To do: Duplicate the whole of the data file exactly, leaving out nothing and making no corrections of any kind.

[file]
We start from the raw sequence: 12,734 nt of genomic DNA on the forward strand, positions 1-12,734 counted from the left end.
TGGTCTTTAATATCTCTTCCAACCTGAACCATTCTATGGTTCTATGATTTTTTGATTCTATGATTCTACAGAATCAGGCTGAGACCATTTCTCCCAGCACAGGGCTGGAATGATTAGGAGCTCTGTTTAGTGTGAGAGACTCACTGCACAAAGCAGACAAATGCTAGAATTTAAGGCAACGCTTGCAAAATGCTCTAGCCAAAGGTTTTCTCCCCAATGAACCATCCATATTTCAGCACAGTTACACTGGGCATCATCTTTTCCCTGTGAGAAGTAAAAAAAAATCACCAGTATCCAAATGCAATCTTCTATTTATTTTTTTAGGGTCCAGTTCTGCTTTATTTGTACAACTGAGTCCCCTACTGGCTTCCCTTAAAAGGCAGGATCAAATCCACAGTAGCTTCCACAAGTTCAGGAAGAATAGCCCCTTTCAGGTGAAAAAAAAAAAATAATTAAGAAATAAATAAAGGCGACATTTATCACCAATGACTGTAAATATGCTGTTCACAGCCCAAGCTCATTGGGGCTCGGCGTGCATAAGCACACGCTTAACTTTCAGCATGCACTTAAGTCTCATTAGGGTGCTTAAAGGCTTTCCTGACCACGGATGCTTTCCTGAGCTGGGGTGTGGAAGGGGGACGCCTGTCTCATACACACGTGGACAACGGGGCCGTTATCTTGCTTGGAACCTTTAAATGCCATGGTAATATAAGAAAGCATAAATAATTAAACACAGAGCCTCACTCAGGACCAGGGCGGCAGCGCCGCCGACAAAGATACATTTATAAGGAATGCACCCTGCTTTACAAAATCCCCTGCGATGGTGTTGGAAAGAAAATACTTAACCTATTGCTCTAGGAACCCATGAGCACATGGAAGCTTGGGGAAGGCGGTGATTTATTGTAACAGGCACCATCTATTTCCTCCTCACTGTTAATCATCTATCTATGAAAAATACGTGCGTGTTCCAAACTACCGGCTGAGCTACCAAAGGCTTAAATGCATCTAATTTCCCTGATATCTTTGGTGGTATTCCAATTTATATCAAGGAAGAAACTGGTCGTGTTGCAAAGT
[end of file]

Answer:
We start from the raw sequence: 12,734 nt of genomic DNA on the forward strand, positions 1-12,734 counted from the left end.
TGGTCTTTAATATCTCTTCCAACCTGAACCATTCTATGGTTCTATGATTTTTTGATTCTATGATTCTACAGAATCAGGCTGAGACCATTTCTCCCAGCACAGGGCTGGAATGATTAGGAGCTCTGTTTAGTGTGAGAGACTCACTGCACAAAGCAGACAAATGCTAGAATTTAAGGCAACGCTTGCAAAATGCTCTAGCCAAAGGTTTTCTCCCCAATGAACCATCCATATTTCAGCACAGTTACACTGGGCATCATCTTTTCCCTGTGAGAAGTAAAAAAAAATCACCAGTATCCAAATGCAATCTTCTATTTATTTTTTTAGGGTCCAGTTCTGCTTTATTTGTACAACTGAGTCCCCTACTGGCTTCCCTTAAAAGGCAGGATCAAATCCACAGTAGCTTCCACAAGTTCAGGAAGAATAGCCCCTTTCAGGTGAAAAAAAAAAAATAATTAAGAAATAAATAAAGGCGACATTTATCACCAATGACTGTAAATATGCTGTTCACAGCCCAAGCTCATTGGGGCTCGGCGTGCATAAGCACACGCTTAACTTTCAGCATGCACTTAAGTCTCATTAGGGTGCTTAAAGGCTTTCCTGACCACGGATGCTTTCCTGAGCTGGGGTGTGGAAGGGGGACGCCTGTCTCATACACACGTGGACAACGGGGCCGTTATCTTGCTTGGAACCTTTAAATGCCATGGTAATATAAGAAAGCATAAATAATTAAACACAGAGCCTCACTCAGGACCAGGGCGGCAGCGCCGCCGACAAAGATACATTTATAAGGAATGCACCCTGCTTTACAAAATCCCCTGCGATGGTGTTGGAAAGAAAATACTTAACCTATTGCTCTAGGAACCCATGAGCACATGGAAGCTTGGGGAAGGCGGTGATTTATTGTAACAGGCACCATCTATTTCCTCCTCACTGTTAATCATCTATCTATGAAAAATACGTGCGTGTTCCAAACTACCGGCTGAGCTACCAAAGGCTTAAATGCATCTAATTTCCCTGATATCTTTGGTGGTATTCCAATTTATATCAAGGAAGAAACTGGTCGTGTTGCAAAGT